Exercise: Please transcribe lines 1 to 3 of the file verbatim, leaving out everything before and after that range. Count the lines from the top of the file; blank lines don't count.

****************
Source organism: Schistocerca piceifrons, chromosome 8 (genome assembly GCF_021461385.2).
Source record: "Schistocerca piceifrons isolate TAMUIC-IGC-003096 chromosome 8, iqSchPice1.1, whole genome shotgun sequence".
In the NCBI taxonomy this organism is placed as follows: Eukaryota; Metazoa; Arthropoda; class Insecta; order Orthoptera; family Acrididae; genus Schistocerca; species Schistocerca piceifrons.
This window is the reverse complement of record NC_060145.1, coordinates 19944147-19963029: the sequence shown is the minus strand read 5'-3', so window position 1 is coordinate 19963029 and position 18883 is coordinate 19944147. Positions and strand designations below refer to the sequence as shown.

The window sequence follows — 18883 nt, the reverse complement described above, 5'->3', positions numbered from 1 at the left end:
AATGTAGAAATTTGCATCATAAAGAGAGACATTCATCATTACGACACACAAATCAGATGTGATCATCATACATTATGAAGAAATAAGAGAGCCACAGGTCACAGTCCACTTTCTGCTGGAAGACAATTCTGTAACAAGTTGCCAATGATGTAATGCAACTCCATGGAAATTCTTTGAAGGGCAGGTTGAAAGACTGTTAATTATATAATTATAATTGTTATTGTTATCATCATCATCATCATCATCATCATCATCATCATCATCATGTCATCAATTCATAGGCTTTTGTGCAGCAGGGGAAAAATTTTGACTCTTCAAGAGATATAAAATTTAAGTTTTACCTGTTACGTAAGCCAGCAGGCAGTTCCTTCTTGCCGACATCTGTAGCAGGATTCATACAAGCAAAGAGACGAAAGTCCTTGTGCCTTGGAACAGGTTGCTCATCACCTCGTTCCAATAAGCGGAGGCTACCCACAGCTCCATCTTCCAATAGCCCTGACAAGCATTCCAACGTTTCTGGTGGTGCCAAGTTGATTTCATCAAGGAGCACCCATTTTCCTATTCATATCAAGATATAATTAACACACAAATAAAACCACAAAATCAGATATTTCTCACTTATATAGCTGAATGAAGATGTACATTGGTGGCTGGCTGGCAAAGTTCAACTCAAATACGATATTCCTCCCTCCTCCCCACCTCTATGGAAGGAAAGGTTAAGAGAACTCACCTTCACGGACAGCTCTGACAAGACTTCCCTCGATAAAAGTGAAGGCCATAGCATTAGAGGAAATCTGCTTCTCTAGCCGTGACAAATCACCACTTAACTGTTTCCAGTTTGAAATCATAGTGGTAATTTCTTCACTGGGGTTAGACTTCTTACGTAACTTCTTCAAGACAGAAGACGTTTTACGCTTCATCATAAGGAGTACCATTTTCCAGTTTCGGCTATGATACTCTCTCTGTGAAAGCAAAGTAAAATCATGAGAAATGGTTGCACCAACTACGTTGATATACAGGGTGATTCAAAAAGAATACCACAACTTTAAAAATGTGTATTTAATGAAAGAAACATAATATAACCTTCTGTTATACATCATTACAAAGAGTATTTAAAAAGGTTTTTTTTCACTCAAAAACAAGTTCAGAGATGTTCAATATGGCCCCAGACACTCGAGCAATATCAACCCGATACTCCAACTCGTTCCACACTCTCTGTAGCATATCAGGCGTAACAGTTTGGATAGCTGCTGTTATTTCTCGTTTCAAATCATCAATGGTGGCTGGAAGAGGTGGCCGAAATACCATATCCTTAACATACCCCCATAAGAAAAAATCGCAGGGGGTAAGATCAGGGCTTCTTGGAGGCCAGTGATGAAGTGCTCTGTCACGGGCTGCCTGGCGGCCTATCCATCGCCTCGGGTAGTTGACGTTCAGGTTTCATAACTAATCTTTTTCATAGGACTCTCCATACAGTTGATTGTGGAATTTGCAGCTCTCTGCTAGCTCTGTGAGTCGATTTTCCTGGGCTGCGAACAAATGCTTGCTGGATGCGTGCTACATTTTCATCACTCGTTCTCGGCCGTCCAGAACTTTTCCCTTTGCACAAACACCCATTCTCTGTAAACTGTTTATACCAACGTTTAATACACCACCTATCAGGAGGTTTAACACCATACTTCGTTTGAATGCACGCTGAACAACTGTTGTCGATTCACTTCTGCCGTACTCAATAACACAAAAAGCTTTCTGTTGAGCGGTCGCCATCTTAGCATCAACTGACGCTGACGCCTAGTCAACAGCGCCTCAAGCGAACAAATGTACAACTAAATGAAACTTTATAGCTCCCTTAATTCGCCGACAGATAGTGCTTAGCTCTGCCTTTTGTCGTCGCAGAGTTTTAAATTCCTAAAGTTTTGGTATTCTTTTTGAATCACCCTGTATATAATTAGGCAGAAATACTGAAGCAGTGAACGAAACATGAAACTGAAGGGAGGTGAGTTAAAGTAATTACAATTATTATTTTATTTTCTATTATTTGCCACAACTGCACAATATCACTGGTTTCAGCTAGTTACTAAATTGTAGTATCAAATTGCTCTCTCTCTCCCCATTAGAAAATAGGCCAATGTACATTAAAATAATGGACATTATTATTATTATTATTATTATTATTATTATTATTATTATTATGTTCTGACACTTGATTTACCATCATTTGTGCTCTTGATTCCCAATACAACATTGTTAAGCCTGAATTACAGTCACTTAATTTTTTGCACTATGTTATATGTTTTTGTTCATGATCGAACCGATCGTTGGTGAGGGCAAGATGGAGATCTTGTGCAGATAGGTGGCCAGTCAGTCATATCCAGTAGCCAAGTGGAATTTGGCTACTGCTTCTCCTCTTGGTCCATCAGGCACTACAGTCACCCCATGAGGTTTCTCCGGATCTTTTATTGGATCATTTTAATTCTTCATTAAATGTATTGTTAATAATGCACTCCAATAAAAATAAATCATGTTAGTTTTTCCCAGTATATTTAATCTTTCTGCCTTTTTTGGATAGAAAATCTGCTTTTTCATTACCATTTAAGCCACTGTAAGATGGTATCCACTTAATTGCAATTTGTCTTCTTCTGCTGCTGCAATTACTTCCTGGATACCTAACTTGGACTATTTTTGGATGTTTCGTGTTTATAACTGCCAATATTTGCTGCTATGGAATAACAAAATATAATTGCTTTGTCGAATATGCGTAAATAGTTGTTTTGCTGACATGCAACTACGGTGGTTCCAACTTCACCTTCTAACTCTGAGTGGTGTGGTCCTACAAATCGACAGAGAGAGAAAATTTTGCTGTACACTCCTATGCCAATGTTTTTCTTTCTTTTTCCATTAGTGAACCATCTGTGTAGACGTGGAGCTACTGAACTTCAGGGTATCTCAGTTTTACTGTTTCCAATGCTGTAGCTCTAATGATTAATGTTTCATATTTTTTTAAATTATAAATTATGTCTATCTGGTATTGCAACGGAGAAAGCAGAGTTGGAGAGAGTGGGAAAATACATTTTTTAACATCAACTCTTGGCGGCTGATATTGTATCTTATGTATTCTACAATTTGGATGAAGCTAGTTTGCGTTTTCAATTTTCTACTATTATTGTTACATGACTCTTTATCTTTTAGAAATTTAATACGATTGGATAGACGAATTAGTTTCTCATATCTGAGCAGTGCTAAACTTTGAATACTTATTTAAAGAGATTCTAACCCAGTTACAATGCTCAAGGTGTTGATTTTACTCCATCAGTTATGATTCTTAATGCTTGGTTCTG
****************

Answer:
Source organism: Schistocerca piceifrons, chromosome 8 (genome assembly GCF_021461385.2).
Source record: "Schistocerca piceifrons isolate TAMUIC-IGC-003096 chromosome 8, iqSchPice1.1, whole genome shotgun sequence".
In the NCBI taxonomy this organism is placed as follows: Eukaryota; Metazoa; Arthropoda; class Insecta; order Orthoptera; family Acrididae; genus Schistocerca; species Schistocerca piceifrons.